Impatient With Desire: A Novel (subtitled The Lost Journal of Tamsen Donner) by Gabrielle Burton is a historical fiction novel that recreates the story of the final days of the infamous Donner party (known chiefly for cannibalism after a failed attempt in 1847 to go west to California by wagon train) through the diary entries, lists, and remembrances of Tamsen Donner, the doomed wife of the elected party leader, George Donner.
For the most part, The Donner Party has been a footnote in the history that I grew up learning, tittered at because of the ignominious destiny befalling the would be pioneers. Human cannibalism has a way of stopping deep speculation into its mystique, preventing us from looking beyond the taboo nature of the act to the desperate circumstances that drive the ultimate final step of consuming the corpse of another human being.
Burton chose to present the story in non-linear fashion, begginning as the party is already stranded in the mountains and fearful of their fate. This was jarring for me initially, and it was hard to get past the jumpiness of the narrative which boasted a large cast of characters, similar names (a fair amount of those making the journey were related) lists accounting for the dead and seemingly nonsensical fragments of diaries, remembrances and unfinished letters.
I had to go back a lot to see who was being discussed at any given time. I wondered if it was an effective approach to take based on the confusion it caused, but as the story progresses and the lay of the land is established, it became easier to read. I appreciate really getting a sense of what Tamsen’s life was like, and how the new horrors and difficulties of her journey sparked memories of either better times or the precipitating incident which forced particular choices among the group. Impatient With Desire chiefly examines the way people come together and come apart in extreme situations. Handmaiden to death and despair were festering resentment, misplaced opportunity, selfishness, greed but also love, steadfastness and loyalty. I was touched by the decisions and sacrifices that some made for others, the efforts to sustain civilized ways in brutal surroundings and how mothers aimed to protect and then choose among their children for survival.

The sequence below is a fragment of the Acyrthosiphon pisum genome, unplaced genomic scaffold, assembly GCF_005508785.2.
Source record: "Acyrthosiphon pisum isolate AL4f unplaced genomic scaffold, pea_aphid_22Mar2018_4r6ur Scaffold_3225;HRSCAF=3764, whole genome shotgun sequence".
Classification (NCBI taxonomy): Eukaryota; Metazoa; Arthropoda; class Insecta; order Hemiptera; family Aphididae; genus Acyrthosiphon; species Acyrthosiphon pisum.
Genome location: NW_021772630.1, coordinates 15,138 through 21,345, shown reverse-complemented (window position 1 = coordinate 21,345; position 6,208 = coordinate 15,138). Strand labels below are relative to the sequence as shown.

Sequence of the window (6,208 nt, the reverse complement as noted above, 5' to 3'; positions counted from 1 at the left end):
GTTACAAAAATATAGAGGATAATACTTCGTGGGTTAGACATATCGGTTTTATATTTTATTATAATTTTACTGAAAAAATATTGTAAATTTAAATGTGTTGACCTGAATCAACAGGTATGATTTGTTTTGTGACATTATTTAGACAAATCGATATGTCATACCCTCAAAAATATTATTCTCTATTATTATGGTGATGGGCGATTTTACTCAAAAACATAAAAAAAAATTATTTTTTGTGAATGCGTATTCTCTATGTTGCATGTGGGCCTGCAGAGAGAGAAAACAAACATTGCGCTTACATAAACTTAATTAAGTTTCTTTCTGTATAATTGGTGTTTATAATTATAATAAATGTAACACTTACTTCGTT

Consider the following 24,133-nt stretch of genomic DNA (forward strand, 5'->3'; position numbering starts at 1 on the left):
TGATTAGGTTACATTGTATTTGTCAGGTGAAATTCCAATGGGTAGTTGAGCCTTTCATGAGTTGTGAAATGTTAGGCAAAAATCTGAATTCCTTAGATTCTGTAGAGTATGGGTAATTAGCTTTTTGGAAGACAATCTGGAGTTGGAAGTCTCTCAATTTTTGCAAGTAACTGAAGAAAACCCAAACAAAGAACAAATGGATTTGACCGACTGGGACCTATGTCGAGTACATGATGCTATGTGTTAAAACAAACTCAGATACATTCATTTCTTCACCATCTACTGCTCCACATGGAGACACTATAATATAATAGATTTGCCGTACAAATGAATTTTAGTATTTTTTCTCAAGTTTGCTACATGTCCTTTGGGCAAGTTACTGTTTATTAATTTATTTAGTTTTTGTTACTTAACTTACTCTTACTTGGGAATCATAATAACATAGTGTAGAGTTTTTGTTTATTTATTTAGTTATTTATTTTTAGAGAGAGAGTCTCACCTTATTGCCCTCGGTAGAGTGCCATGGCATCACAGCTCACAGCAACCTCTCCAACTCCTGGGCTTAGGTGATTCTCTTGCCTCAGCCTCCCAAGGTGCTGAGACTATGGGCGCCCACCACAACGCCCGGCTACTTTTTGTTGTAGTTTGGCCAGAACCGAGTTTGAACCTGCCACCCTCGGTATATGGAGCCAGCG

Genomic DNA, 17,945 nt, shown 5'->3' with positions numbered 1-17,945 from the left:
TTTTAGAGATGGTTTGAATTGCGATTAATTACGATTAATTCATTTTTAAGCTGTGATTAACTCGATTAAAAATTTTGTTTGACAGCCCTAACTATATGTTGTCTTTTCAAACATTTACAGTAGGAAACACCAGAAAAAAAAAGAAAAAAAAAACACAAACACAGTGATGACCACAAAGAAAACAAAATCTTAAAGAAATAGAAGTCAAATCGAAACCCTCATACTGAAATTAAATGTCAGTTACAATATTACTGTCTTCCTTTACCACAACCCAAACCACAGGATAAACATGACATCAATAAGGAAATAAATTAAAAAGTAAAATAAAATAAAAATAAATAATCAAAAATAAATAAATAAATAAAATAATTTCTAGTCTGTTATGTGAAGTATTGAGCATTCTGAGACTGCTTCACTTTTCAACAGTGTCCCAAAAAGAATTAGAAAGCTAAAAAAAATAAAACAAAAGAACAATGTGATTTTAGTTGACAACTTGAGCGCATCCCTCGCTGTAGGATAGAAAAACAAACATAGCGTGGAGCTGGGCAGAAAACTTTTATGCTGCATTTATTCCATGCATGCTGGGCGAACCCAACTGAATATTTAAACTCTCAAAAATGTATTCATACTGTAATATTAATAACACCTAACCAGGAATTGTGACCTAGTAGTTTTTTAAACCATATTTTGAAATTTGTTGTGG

Burton has done painstaking research into Tamsen and the Donner party and even though Tamsen’s diary was never found, Burton does an excellent job of amalgamating the available records and facts into an extremely plausible construction of Tamsen’s last few month with her family. There isn’t one thing that failed and put them all in the situation that they found themselves in, but many things – trusting the wrong information, choosing to travel with the elderly and many small children (slowed them down considerable), and attempting a trail that had yet to be fully vetted were carefully considered amongst the group. What they chose proved to be unlucky. Tamsen’ journal as presented by Burton wove these elements into a compelling novel. Recommended.